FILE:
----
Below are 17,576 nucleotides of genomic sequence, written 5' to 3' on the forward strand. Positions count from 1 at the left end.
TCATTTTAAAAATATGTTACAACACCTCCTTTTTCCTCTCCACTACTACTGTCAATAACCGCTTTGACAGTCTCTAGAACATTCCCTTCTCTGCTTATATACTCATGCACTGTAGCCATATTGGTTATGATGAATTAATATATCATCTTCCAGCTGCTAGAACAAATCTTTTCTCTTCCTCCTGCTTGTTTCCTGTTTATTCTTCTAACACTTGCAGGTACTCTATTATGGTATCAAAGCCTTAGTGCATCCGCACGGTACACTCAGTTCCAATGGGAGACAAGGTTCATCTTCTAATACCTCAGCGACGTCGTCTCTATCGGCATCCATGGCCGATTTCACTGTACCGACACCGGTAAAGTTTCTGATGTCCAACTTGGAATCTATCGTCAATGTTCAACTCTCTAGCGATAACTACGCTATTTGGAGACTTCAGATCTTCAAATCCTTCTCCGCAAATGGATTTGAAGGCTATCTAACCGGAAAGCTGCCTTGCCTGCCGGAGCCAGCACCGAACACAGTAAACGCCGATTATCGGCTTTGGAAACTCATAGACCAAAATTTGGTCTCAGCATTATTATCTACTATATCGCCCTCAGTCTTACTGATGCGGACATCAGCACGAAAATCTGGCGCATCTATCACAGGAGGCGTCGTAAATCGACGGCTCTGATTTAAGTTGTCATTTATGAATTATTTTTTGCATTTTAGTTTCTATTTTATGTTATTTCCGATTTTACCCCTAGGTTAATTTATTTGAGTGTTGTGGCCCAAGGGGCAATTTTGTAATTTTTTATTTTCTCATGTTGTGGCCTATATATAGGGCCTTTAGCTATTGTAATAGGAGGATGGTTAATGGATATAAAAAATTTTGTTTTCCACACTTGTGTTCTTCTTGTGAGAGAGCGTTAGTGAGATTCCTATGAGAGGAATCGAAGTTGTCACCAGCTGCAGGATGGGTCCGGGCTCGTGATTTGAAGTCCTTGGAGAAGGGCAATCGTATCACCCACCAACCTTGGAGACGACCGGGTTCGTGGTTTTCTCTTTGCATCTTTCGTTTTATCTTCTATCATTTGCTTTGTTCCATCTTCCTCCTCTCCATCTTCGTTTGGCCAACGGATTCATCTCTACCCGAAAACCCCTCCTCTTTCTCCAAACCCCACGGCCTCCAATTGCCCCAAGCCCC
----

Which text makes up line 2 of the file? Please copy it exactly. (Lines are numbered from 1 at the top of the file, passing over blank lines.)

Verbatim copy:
TCATTTTAAAAATATGTTACAACACCTCCTTTTTCCTCTCCACTACTACTGTCAATAACCGCTTTGACAGTCTCTAGAACATTCCCTTCTCTGCTTATATACTCATGCACTGTAGCCATATTGGTTATGATGAATTAATATATCATCTTCCAGCTGCTAGAACAAATCTTTTCTCTTCCTCCTGCTTGTTTCCTGTTTATTCTTCTAACACTTGCAGGTACTCTATTATGGTATCAAAGCCTTAGTGCATCCGCACGGTACACTCAGTTCCAATGGGAGACAAGGTTCATCTTCTAATACCTCAGCGACGTCGTCTCTATCGGCATCCATGGCCGATTTCACTGTACCGACACCGGTAAAGTTTCTGATGTCCAACTTGGAATCTATCGTCAATGTTCAACTCTCTAGCGATAACTACGCTATTTGGAGACTTCAGATCTTCAAATCCTTCTCCGCAAATGGATTTGAAGGCTATCTAACCGGAAAGCTGCCTTGCCTGCCGGAGCCAGCACCGAACACAGTAAACGCCGATTATCGGCTTTGGAAACTCATAGACCAAAATTTGGTCTCAGCATTATTATCTACTATATCGCCCTCAGTCTTACTGATGCGGACATCAGCACGAAAATCTGGCGCATCTATCACAGGAGGCGTCGTAAATCGACGGCTCTGATTTAAGTTGTCATTTATGAATTATTTTTTGCATTTTAGTTTCTATTTTATGTTATTTCCGATTTTACCCCTAGGTTAATTTATTTGAGTGTTGTGGCCCAAGGGGCAATTTTGTAATTTTTTATTTTCTCATGTTGTGGCCTATATATAGGGCCTTTAGCTATTGTAATAGGAGGATGGTTAATGGATATAAAAAATTTTGTTTTCCACACTTGTGTTCTTCTTGTGAGAGAGCGTTAGTGAGATTCCTATGAGAGGAATCGAAGTTGTCACCAGCTGCAGGATGGGTCCGGGCTCGTGATTTGAAGTCCTTGGAGAAGGGCAATCGTATCACCCACCAACCTTGGAGACGACCGGGTTCGTGGTTTTCTCTTTGCATCTTTCGTTTTATCTTCTATCATTTGCTTTGTTCCATCTTCCTCCTCTCCATCTTCGTTTGGCCAACGGATTCATCTCTACCCGAAAACCCCTCCTCTTTCTCCAAACCCCACGGCCTCCAATTGCCCCAAGCCCC